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July 11, 1966

Clues To Mysterious Fevers

JAMA. 1966;197(2):29-30. doi:10.1001/jama.1966.03110020015004

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Fever can be a paradox. While it is perhaps the most universal sign used by the physician ( and the one the patient most closely associates with disease), it is a manifestation for which a cause sometimes cannot be found.

In many instances, however, FUO (fever of undetermined origin) is a medical chart symbol, not of diagnostic exhaustion, but of incomplete diagnosis.

The clues which are sometimes overlooked, or misinterpreted, in the diagnosis of mysterious fevers was the subject of a panel discussion at the Annual Convention.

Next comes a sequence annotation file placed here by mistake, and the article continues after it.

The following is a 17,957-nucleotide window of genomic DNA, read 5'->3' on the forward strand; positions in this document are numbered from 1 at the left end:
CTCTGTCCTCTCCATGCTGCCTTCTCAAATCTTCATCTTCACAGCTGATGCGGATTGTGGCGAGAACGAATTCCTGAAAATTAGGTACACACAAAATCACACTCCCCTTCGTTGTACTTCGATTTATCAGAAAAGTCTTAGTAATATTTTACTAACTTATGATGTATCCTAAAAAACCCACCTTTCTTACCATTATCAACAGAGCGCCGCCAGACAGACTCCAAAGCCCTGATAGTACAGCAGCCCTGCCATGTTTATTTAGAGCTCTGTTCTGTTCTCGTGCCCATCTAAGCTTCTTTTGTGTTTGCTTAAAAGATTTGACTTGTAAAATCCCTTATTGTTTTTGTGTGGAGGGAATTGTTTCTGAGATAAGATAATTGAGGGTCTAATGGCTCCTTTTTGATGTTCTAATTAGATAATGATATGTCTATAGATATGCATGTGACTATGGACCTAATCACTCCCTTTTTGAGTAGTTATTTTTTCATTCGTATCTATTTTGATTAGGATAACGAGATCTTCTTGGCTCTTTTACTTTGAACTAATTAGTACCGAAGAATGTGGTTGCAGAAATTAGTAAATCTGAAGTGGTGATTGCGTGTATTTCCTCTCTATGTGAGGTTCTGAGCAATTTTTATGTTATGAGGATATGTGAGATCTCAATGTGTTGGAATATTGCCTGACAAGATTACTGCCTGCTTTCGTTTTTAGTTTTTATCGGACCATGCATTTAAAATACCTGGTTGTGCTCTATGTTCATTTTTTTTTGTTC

It must be remembered, said Elisha Atkins, MD, that although elevation of body temperature is a hallmark of many diseases, the single common denominator of most febrile conditions is inflammation.

The association of fever and inflammation is one of the oldest of clinical observations; but, it has only been in recent years that experimental proof of the essential role played by the host's tissues

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